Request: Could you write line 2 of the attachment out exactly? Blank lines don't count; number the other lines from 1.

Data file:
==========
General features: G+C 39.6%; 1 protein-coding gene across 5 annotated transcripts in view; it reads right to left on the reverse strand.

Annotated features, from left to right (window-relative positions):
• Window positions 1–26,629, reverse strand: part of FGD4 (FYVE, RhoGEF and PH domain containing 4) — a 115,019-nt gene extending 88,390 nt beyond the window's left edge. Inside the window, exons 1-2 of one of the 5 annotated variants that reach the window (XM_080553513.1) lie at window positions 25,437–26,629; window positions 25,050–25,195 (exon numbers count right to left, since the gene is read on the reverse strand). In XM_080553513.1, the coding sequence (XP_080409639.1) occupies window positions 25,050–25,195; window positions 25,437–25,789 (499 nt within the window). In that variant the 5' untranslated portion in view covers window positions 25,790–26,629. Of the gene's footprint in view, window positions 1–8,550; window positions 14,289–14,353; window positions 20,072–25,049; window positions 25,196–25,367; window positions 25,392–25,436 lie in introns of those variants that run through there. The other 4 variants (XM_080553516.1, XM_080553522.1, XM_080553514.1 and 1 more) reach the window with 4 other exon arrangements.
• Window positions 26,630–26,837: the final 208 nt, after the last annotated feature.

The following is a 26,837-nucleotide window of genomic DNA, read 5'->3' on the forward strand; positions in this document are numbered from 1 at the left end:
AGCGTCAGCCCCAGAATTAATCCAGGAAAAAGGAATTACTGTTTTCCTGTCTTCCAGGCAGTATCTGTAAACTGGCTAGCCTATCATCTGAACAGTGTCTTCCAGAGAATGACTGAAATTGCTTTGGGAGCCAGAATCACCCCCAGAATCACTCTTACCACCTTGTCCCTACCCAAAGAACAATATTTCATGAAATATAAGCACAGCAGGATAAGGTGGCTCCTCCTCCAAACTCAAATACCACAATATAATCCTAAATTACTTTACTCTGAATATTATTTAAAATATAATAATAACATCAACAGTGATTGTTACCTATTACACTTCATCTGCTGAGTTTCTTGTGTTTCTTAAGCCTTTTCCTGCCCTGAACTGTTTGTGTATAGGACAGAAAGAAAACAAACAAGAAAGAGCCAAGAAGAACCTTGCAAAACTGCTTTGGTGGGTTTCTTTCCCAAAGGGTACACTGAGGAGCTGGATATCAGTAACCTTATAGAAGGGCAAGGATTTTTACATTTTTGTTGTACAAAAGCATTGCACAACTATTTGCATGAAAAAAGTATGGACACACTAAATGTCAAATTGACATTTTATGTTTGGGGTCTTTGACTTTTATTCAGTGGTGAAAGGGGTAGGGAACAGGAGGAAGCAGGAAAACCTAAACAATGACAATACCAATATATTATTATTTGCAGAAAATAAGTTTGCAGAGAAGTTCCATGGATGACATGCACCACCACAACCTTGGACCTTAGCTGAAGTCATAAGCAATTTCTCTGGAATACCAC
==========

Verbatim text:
Annotated features, from left to right (window-relative positions):